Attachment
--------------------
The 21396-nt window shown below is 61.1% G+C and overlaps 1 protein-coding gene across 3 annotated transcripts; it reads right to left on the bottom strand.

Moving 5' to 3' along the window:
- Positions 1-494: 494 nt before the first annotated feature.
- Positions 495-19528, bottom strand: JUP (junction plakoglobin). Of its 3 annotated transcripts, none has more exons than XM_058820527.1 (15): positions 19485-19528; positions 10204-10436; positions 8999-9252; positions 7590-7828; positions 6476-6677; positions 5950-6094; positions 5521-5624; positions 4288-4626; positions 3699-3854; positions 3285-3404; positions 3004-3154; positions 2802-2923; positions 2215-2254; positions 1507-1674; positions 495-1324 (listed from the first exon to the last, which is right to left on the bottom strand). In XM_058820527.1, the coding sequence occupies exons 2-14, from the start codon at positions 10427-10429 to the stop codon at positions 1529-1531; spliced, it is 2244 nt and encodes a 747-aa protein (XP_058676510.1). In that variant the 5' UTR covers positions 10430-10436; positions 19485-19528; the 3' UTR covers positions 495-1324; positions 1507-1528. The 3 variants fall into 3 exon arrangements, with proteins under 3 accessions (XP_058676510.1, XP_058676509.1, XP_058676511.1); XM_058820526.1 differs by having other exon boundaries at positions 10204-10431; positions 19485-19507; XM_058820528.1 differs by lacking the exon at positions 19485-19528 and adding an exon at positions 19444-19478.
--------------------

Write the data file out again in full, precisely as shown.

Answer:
The 21396-nt window shown below is 61.1% G+C and overlaps 1 protein-coding gene across 3 annotated transcripts; it reads right to left on the bottom strand.

Moving 5' to 3' along the window:
- Positions 1-494: 494 nt before the first annotated feature.
- Positions 495-19528, bottom strand: JUP (junction plakoglobin). Of its 3 annotated transcripts, none has more exons than XM_058820527.1 (15): positions 19485-19528; positions 10204-10436; positions 8999-9252; positions 7590-7828; positions 6476-6677; positions 5950-6094; positions 5521-5624; positions 4288-4626; positions 3699-3854; positions 3285-3404; positions 3004-3154; positions 2802-2923; positions 2215-2254; positions 1507-1674; positions 495-1324 (listed from the first exon to the last, which is right to left on the bottom strand). In XM_058820527.1, the coding sequence occupies exons 2-14, from the start codon at positions 10427-10429 to the stop codon at positions 1529-1531; spliced, it is 2244 nt and encodes a 747-aa protein (XP_058676510.1). In that variant the 5' UTR covers positions 10430-10436; positions 19485-19528; the 3' UTR covers positions 495-1324; positions 1507-1528. The 3 variants fall into 3 exon arrangements, with proteins under 3 accessions (XP_058676510.1, XP_058676509.1, XP_058676511.1); XM_058820526.1 differs by having other exon boundaries at positions 10204-10431; positions 19485-19507; XM_058820528.1 differs by lacking the exon at positions 19485-19528 and adding an exon at positions 19444-19478.